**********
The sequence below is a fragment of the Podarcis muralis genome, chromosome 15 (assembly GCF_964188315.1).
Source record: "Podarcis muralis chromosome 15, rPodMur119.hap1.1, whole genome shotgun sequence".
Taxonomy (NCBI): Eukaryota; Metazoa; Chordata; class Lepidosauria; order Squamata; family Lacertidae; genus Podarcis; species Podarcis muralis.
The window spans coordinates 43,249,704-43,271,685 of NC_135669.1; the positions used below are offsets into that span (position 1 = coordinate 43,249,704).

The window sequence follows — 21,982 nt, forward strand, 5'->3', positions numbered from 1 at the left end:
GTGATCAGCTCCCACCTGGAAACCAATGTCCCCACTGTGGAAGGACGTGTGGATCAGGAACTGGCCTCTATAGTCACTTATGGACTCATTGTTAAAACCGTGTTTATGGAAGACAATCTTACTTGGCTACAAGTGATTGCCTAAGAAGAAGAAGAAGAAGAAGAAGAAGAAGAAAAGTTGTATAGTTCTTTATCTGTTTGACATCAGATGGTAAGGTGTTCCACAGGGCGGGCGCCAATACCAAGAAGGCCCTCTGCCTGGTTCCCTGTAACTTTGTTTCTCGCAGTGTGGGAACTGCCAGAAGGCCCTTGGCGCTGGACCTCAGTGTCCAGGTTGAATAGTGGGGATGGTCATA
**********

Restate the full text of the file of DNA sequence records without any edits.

The sequence below is a fragment of the Podarcis muralis genome, chromosome 15 (assembly GCF_964188315.1).
Source record: "Podarcis muralis chromosome 15, rPodMur119.hap1.1, whole genome shotgun sequence".
Taxonomy (NCBI): Eukaryota; Metazoa; Chordata; class Lepidosauria; order Squamata; family Lacertidae; genus Podarcis; species Podarcis muralis.
The window spans coordinates 43,249,704-43,271,685 of NC_135669.1; the positions used below are offsets into that span (position 1 = coordinate 43,249,704).

The window sequence follows — 21,982 nt, forward strand, 5'->3', positions numbered from 1 at the left end:
GTGATCAGCTCCCACCTGGAAACCAATGTCCCCACTGTGGAAGGACGTGTGGATCAGGAACTGGCCTCTATAGTCACTTATGGACTCATTGTTAAAACCGTGTTTATGGAAGACAATCTTACTTGGCTACAAGTGATTGCCTAAGAAGAAGAAGAAGAAGAAGAAGAAGAAGAAAAGTTGTATAGTTCTTTATCTGTTTGACATCAGATGGTAAGGTGTTCCACAGGGCGGGCGCCAATACCAAGAAGGCCCTCTGCCTGGTTCCCTGTAACTTTGTTTCTCGCAGTGTGGGAACTGCCAGAAGGCCCTTGGCGCTGGACCTCAGTGTCCAGGTTGAATAGTGGGGATGGTCATA